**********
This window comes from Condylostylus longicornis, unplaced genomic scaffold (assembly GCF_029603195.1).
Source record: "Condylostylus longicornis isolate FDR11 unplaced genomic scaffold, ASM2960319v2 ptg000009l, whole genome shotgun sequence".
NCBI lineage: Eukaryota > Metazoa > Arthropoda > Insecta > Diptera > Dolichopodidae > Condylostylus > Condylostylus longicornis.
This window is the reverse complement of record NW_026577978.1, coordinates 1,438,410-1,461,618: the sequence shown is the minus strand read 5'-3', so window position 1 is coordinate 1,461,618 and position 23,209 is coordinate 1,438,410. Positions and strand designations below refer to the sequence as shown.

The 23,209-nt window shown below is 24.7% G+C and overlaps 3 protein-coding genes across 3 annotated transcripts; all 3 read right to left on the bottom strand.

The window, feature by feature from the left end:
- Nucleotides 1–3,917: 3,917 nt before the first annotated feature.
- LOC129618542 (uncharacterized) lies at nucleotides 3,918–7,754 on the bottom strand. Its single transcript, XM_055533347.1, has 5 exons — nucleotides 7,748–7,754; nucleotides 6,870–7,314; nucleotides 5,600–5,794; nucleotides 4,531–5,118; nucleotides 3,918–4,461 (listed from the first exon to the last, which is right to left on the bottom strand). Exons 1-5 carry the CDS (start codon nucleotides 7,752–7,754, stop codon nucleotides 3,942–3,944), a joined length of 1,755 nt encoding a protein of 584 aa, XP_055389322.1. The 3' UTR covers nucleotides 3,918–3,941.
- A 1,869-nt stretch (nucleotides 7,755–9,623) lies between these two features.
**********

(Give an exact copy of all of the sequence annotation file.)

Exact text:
This window comes from Condylostylus longicornis, unplaced genomic scaffold (assembly GCF_029603195.1).
Source record: "Condylostylus longicornis isolate FDR11 unplaced genomic scaffold, ASM2960319v2 ptg000009l, whole genome shotgun sequence".
NCBI lineage: Eukaryota > Metazoa > Arthropoda > Insecta > Diptera > Dolichopodidae > Condylostylus > Condylostylus longicornis.
This window is the reverse complement of record NW_026577978.1, coordinates 1,438,410-1,461,618: the sequence shown is the minus strand read 5'-3', so window position 1 is coordinate 1,461,618 and position 23,209 is coordinate 1,438,410. Positions and strand designations below refer to the sequence as shown.

The 23,209-nt window shown below is 24.7% G+C and overlaps 3 protein-coding genes across 3 annotated transcripts; all 3 read right to left on the bottom strand.

The window, feature by feature from the left end:
- Nucleotides 1–3,917: 3,917 nt before the first annotated feature.
- LOC129618542 (uncharacterized) lies at nucleotides 3,918–7,754 on the bottom strand. Its single transcript, XM_055533347.1, has 5 exons — nucleotides 7,748–7,754; nucleotides 6,870–7,314; nucleotides 5,600–5,794; nucleotides 4,531–5,118; nucleotides 3,918–4,461 (listed from the first exon to the last, which is right to left on the bottom strand). Exons 1-5 carry the CDS (start codon nucleotides 7,752–7,754, stop codon nucleotides 3,942–3,944), a joined length of 1,755 nt encoding a protein of 584 aa, XP_055389322.1. The 3' UTR covers nucleotides 3,918–3,941.
- A 1,869-nt stretch (nucleotides 7,755–9,623) lies between these two features.